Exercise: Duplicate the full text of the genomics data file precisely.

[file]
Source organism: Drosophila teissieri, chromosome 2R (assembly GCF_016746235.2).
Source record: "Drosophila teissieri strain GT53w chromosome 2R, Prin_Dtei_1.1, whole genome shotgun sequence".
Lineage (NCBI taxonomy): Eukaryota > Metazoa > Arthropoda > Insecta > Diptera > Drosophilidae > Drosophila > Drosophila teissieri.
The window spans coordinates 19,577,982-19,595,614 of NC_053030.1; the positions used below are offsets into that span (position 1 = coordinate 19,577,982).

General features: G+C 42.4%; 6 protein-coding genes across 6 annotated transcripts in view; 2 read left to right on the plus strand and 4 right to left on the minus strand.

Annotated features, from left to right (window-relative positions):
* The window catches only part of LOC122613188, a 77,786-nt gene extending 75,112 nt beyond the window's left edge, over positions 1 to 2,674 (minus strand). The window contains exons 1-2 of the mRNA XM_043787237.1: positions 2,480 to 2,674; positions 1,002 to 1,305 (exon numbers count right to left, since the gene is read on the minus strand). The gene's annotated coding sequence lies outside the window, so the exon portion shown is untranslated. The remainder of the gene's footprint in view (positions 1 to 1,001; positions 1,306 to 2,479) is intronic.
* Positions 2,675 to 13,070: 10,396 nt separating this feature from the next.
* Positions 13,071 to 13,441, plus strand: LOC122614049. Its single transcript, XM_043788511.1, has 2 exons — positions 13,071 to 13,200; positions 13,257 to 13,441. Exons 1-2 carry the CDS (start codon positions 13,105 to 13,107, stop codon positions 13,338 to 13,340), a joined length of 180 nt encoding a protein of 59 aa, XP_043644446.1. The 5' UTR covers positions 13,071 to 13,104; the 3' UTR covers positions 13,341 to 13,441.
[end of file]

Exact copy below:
Source organism: Drosophila teissieri, chromosome 2R (assembly GCF_016746235.2).
Source record: "Drosophila teissieri strain GT53w chromosome 2R, Prin_Dtei_1.1, whole genome shotgun sequence".
Lineage (NCBI taxonomy): Eukaryota > Metazoa > Arthropoda > Insecta > Diptera > Drosophilidae > Drosophila > Drosophila teissieri.
The window spans coordinates 19,577,982-19,595,614 of NC_053030.1; the positions used below are offsets into that span (position 1 = coordinate 19,577,982).

General features: G+C 42.4%; 6 protein-coding genes across 6 annotated transcripts in view; 2 read left to right on the plus strand and 4 right to left on the minus strand.

Annotated features, from left to right (window-relative positions):
* The window catches only part of LOC122613188, a 77,786-nt gene extending 75,112 nt beyond the window's left edge, over positions 1 to 2,674 (minus strand). The window contains exons 1-2 of the mRNA XM_043787237.1: positions 2,480 to 2,674; positions 1,002 to 1,305 (exon numbers count right to left, since the gene is read on the minus strand). The gene's annotated coding sequence lies outside the window, so the exon portion shown is untranslated. The remainder of the gene's footprint in view (positions 1 to 1,001; positions 1,306 to 2,479) is intronic.
* Positions 2,675 to 13,070: 10,396 nt separating this feature from the next.
* Positions 13,071 to 13,441, plus strand: LOC122614049. Its single transcript, XM_043788511.1, has 2 exons — positions 13,071 to 13,200; positions 13,257 to 13,441. Exons 1-2 carry the CDS (start codon positions 13,105 to 13,107, stop codon positions 13,338 to 13,340), a joined length of 180 nt encoding a protein of 59 aa, XP_043644446.1. The 5' UTR covers positions 13,071 to 13,104; the 3' UTR covers positions 13,341 to 13,441.